The full report, available here (PDF), also breaks down the effects into various regions of the United States. The Northeast corridor from Washington, DC, to Boston, for example, faces 15 additional days of 95-plus degree heat by 2041.
The report is backed by existing observations, computer models of future trends and the best science available.
"Long-term, independent records from weather stations, satellites, ocean buoys, tide gauges, and many other data sources all confirm the fact that our nation, like the rest of the world, is warming, precipitation patterns are changing, sea level is rising, and some types of extreme weather events are increasing," the report stated. "These and other observed climatic changes are having wide-ranging impacts in every region of our country and most sectors of our economy."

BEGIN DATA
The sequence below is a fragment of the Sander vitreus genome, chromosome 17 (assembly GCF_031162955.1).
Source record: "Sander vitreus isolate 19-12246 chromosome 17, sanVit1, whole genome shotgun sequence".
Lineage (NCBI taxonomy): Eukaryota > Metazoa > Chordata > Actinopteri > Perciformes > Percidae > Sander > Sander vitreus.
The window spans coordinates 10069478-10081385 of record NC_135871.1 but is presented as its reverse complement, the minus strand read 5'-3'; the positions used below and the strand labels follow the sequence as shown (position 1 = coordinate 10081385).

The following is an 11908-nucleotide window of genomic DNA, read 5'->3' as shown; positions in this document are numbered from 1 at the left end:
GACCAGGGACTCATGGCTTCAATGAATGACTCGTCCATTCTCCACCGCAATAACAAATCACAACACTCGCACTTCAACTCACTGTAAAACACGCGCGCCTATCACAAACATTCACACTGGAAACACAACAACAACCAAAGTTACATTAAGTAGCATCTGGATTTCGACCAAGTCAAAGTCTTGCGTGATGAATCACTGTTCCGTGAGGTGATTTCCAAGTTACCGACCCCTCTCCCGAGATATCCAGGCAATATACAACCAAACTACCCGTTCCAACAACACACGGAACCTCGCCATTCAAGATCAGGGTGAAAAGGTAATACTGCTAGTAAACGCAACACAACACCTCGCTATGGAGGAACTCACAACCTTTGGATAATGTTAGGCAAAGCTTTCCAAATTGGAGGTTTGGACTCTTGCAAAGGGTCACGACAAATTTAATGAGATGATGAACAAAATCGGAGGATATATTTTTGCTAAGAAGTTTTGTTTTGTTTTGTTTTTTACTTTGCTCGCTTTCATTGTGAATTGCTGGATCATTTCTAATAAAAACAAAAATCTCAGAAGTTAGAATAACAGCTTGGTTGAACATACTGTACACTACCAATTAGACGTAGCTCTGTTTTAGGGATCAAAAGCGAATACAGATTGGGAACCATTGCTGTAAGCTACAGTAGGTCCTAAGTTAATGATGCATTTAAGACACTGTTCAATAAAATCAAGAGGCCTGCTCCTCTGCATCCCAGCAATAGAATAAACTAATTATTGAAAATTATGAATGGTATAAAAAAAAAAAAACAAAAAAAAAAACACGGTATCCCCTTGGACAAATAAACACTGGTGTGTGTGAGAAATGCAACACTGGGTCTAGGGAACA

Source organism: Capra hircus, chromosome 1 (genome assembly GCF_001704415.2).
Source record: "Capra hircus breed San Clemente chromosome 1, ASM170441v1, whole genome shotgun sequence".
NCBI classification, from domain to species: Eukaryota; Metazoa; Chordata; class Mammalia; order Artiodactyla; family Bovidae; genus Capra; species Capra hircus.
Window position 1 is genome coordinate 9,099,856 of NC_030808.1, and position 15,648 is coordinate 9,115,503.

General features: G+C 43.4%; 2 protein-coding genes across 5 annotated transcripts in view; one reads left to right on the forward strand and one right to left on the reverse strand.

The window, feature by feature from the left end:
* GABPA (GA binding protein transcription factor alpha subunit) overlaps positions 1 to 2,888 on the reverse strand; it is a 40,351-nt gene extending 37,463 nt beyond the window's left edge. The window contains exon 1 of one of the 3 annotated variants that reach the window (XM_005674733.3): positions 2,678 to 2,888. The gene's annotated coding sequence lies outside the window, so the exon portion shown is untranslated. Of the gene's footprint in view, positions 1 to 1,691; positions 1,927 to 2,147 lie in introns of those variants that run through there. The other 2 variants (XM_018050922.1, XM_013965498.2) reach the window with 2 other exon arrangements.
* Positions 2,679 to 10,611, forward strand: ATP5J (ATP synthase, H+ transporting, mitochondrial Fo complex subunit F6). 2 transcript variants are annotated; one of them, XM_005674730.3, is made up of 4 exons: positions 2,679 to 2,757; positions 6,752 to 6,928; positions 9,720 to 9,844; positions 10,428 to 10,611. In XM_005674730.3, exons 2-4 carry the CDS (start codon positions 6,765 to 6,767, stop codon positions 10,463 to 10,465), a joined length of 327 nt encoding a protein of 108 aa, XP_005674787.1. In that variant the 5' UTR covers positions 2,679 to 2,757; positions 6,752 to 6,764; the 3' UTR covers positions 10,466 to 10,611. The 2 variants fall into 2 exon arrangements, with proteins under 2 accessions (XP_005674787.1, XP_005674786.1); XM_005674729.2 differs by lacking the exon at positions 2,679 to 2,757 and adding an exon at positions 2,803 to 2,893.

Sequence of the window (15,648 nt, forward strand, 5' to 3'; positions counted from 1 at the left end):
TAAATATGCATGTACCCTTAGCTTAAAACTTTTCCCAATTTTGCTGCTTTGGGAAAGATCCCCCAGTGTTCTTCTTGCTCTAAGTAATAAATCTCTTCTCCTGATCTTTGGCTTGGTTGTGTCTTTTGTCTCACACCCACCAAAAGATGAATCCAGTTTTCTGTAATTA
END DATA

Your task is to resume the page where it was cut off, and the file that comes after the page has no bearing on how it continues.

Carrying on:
The draft report goes out for public review and comment through April 12. It's likely that the new Congress will also get a chance to quiz the scientists behind the report – although chances for a climate change bill that would cut carbon emissions, for example, remain doubtful.